Inhaltsangabe
Preface xiii PART I INTRODUCTION 1 Modeling 3 1.1 The model-based approach 3 1.2 Organization of this book 5 2 Random variables 7 2.1 Introduction 7 2.2 Key functions and four models 9 3 Basic distributional quantities 19 3.1 Moments 19 3.2 Percentiles 27 3.3 Generating functions and sums of random variables 29 3.4 Tails of distributions 31 3.5 Measures of Risk 38 PART II ACTUARIAL MODELS 4 Characteristics of Actuarial Models 49 4.1 Introduction 49 4.2 The role of parameters 49 5 Continuous models 59 5.1 Introduction 59 5.2 Creating new distributions 59 5.3 Selected distributions and their relationships 72 5.4 The linear exponential family 75 6 Discrete distributions 79 6.1 Introduction 79 6.2 The Poisson distribution 80 6.3 The negative binomial distribution 83 6.4 The binomial distribution 85 6.5 The (a
b
0) class 86 6.6 Truncation and modification at zero 89 7 Advanced discrete distributions 95 7.1 Compound frequency distributions 95 7.2 Further properties of the compound Poisson class 101 7.3 Mixed frequency distributions 107 7.4 Effect of exposure on frequency 114 7.5 An inventory of discrete distributions 114 8 Frequency and severity with coverage modifications 117 8.1 Introduction 117 8.2 Deductibles 117 8.3 The loss elimination ratio and the effect of inflation for ordinary deductibles 122 8.4 Policy limits 125 8.5 Coinsurance
deductibles
and limits 127 8.6 The impact of deductibles on claim frequency 131 9 Aggregate loss models 137 9.1 Introduction 137 9.2 Model choices 140 9.3 The compound model for aggregate claims 141 9.4 Analytic results 155 9.5 Computing the aggregate claims distribution 159 9.6 The recursive method 161 9.7 The impact of individual policy modifications on aggregate payments 173 9.8 The individual risk model 176 PART III CONSTRUCTION OF EMPIRICAL MODELS 10 Review of mathematical statistics 187 10.1 Introduction 187 10.2 Point estimation 188 10.3 Interval estimation 196 10.4 Tests of hypotheses 198 11 Estimation for complete data 203 11.1 Introduction 203 11.2 The empirical distribution for complete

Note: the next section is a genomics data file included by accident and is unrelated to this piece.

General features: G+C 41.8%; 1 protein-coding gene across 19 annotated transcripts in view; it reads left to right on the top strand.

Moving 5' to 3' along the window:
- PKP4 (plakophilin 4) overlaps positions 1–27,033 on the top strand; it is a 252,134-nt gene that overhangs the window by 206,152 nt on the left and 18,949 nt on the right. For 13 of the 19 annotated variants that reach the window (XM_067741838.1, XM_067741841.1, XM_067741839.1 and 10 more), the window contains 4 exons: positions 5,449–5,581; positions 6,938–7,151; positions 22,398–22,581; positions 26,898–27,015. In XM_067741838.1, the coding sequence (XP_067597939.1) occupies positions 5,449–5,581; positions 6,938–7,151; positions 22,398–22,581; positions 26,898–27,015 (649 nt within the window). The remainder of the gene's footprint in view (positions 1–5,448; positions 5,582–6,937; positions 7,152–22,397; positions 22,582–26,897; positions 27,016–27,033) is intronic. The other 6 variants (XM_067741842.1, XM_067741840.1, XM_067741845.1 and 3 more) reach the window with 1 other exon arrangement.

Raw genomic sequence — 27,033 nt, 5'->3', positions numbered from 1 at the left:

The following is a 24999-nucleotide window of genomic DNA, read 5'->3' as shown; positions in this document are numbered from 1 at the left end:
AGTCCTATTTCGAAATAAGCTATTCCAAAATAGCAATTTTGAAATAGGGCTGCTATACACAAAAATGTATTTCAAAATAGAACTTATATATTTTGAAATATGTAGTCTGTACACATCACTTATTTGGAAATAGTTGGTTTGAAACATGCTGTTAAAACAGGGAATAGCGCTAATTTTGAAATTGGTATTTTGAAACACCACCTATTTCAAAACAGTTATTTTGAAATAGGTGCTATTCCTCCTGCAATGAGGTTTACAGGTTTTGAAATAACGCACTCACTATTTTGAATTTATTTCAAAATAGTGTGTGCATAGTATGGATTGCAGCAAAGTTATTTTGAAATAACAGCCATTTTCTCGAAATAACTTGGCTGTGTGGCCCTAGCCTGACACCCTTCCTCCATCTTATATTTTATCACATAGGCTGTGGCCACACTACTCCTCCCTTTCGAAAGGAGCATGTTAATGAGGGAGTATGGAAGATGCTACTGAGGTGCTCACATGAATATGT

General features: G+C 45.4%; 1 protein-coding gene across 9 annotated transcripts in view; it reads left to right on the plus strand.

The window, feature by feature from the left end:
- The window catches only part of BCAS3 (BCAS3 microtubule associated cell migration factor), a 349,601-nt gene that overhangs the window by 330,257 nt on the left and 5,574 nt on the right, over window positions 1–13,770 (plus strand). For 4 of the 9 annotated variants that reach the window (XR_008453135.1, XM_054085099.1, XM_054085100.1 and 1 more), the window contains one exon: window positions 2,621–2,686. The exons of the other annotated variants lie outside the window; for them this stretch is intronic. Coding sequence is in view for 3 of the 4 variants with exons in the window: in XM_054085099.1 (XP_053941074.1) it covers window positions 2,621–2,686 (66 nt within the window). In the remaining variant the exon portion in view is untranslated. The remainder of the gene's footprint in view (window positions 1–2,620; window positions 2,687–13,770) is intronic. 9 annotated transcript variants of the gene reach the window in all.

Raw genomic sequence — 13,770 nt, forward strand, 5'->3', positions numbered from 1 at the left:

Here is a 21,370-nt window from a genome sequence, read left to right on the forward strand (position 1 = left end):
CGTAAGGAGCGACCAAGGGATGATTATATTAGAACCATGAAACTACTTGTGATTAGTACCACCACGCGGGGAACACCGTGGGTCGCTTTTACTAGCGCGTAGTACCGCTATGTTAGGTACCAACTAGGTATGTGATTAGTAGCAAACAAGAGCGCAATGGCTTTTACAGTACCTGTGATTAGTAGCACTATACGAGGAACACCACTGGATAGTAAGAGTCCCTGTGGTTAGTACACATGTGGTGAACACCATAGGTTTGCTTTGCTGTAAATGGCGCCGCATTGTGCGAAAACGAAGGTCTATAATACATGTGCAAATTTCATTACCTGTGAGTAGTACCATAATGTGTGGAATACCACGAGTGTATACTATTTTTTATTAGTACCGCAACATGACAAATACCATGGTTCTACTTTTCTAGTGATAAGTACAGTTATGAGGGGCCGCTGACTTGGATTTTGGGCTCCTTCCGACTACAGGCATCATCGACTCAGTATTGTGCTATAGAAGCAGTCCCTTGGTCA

individual data 207 11.3 Empirical distributions for grouped data 211 12 Estimation for modified data 217 12.1 Point estimation 217 12.2 Means
variances
and interval estimation 225 12.3 Kernel density models 236 12.4 Approximations for large data sets 240 PART IV PARAMETRIC STATISTICAL METHODS 13 Frequentist estimation 253 13.1 Method of moments and percentile matching 253 13.2 Maximum likelihood estimation 259 13.3 Variance and interval estimation 272 13.4 Non-normal confidence intervals 280 13.5 Maximum likelihood estimation of decrement probabilities 282 14 Frequentist Estimation for discrete distributions 285 14.1 Poisson 285 14.2 Negative binomial 289 14.3 Binomial 291 14.4 The (a
b